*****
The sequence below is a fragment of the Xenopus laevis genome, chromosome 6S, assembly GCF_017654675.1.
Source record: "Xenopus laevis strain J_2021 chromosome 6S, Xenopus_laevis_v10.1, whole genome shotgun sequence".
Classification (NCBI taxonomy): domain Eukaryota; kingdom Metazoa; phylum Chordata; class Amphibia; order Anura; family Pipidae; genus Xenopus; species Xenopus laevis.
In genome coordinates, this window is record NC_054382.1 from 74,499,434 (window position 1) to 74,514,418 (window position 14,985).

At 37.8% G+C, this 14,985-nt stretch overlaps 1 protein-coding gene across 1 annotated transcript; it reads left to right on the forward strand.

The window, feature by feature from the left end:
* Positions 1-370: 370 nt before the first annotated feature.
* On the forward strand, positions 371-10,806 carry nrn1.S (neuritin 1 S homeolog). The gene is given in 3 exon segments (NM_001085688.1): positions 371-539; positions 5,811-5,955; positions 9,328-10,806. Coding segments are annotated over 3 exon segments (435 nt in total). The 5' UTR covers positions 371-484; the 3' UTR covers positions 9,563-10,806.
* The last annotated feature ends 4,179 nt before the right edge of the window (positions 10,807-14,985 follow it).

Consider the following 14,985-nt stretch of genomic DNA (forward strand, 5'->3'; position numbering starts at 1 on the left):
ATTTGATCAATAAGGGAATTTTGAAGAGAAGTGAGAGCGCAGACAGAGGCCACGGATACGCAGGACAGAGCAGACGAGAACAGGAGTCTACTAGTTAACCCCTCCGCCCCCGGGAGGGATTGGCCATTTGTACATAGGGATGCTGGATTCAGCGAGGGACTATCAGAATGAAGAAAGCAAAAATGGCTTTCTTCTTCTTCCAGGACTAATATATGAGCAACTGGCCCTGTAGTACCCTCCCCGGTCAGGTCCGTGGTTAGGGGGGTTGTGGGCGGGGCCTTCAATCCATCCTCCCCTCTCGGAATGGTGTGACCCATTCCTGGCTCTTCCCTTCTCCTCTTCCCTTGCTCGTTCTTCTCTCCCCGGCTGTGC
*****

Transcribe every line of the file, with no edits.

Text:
The sequence below is a fragment of the Xenopus laevis genome, chromosome 6S, assembly GCF_017654675.1.
Source record: "Xenopus laevis strain J_2021 chromosome 6S, Xenopus_laevis_v10.1, whole genome shotgun sequence".
Classification (NCBI taxonomy): domain Eukaryota; kingdom Metazoa; phylum Chordata; class Amphibia; order Anura; family Pipidae; genus Xenopus; species Xenopus laevis.
In genome coordinates, this window is record NC_054382.1 from 74,499,434 (window position 1) to 74,514,418 (window position 14,985).

At 37.8% G+C, this 14,985-nt stretch overlaps 1 protein-coding gene across 1 annotated transcript; it reads left to right on the forward strand.

The window, feature by feature from the left end:
* Positions 1-370: 370 nt before the first annotated feature.
* On the forward strand, positions 371-10,806 carry nrn1.S (neuritin 1 S homeolog). The gene is given in 3 exon segments (NM_001085688.1): positions 371-539; positions 5,811-5,955; positions 9,328-10,806. Coding segments are annotated over 3 exon segments (435 nt in total). The 5' UTR covers positions 371-484; the 3' UTR covers positions 9,563-10,806.
* The last annotated feature ends 4,179 nt before the right edge of the window (positions 10,807-14,985 follow it).

Consider the following 14,985-nt stretch of genomic DNA (forward strand, 5'->3'; position numbering starts at 1 on the left):
ATTTGATCAATAAGGGAATTTTGAAGAGAAGTGAGAGCGCAGACAGAGGCCACGGATACGCAGGACAGAGCAGACGAGAACAGGAGTCTACTAGTTAACCCCTCCGCCCCCGGGAGGGATTGGCCATTTGTACATAGGGATGCTGGATTCAGCGAGGGACTATCAGAATGAAGAAAGCAAAAATGGCTTTCTTCTTCTTCCAGGACTAATATATGAGCAACTGGCCCTGTAGTACCCTCCCCGGTCAGGTCCGTGGTTAGGGGGGTTGTGGGCGGGGCCTTCAATCCATCCTCCCCTCTCGGAATGGTGTGACCCATTCCTGGCTCTTCCCTTCTCCTCTTCCCTTGCTCGTTCTTCTCTCCCCGGCTGTGC